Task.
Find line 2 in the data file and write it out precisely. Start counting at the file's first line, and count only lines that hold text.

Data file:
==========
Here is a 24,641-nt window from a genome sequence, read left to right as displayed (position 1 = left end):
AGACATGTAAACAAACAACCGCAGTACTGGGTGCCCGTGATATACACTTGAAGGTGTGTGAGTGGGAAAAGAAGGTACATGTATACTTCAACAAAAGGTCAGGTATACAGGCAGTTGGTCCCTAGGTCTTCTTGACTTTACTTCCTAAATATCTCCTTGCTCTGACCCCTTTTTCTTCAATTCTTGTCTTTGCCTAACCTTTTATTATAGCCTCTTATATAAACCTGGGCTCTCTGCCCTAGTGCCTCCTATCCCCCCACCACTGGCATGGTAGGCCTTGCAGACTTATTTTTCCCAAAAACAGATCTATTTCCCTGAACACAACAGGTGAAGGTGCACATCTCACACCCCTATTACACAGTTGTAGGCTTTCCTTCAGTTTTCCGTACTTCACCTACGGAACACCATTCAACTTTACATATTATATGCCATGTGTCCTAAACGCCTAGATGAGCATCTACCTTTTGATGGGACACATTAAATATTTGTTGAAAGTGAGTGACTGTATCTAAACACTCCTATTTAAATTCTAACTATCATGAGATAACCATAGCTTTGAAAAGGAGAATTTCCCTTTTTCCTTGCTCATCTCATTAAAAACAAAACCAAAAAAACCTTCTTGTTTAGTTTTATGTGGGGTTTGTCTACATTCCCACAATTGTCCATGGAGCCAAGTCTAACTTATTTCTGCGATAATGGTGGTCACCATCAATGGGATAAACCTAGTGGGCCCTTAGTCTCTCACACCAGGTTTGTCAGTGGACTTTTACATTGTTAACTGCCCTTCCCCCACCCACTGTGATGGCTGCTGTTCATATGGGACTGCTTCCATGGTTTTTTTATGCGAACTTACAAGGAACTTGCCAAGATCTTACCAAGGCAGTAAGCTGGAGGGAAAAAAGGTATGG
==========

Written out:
AGACATGTAAACAAACAACCGCAGTACTGGGTGCCCGTGATATACACTTGAAGGTGTGTGAGTGGGAAAAGAAGGTACATGTATACTTCAACAAAAGGTCAGGTATACAGGCAGTTGGTCCCTAGGTCTTCTTGACTTTACTTCCTAAATATCTCCTTGCTCTGACCCCTTTTTCTTCAATTCTTGTCTTTGCCTAACCTTTTATTATAGCCTCTTATATAAACCTGGGCTCTCTGCCCTAGTGCCTCCTATCCCCCCACCACTGGCATGGTAGGCCTTGCAGACTTATTTTTCCCAAAAACAGATCTATTTCCCTGAACACAACAGGTGAAGGTGCACATCTCACACCCCTATTACACAGTTGTAGGCTTTCCTTCAGTTTTCCGTACTTCACCTACGGAACACCATTCAACTTTACATATTATATGCCATGTGTCCTAAACGCCTAGATGAGCATCTACCTTTTGATGGGACACATTAAATATTTGTTGAAAGTGAGTGACTGTATCTAAACACTCCTATTTAAATTCTAACTATCATGAGATAACCATAGCTTTGAAAAGGAGAATTTCCCTTTTTCCTTGCTCATCTCATTAAAAACAAAACCAAAAAAACCTTCTTGTTTAGTTTTATGTGGGGTTTGTCTACATTCCCACAATTGTCCATGGAGCCAAGTCTAACTTATTTCTGCGATAATGGTGGTCACCATCAATGGGATAAACCTAGTGGGCCCTTAGTCTCTCACACCAGGTTTGTCAGTGGACTTTTACATTGTTAACTGCCCTTCCCCCACCCACTGTGATGGCTGCTGTTCATATGGGACTGCTTCCATGGTTTTTTTATGCGAACTTACAAGGAACTTGCCAAGATCTTACCAAGGCAGTAAGCTGGAGGGAAAAAAGGTATGG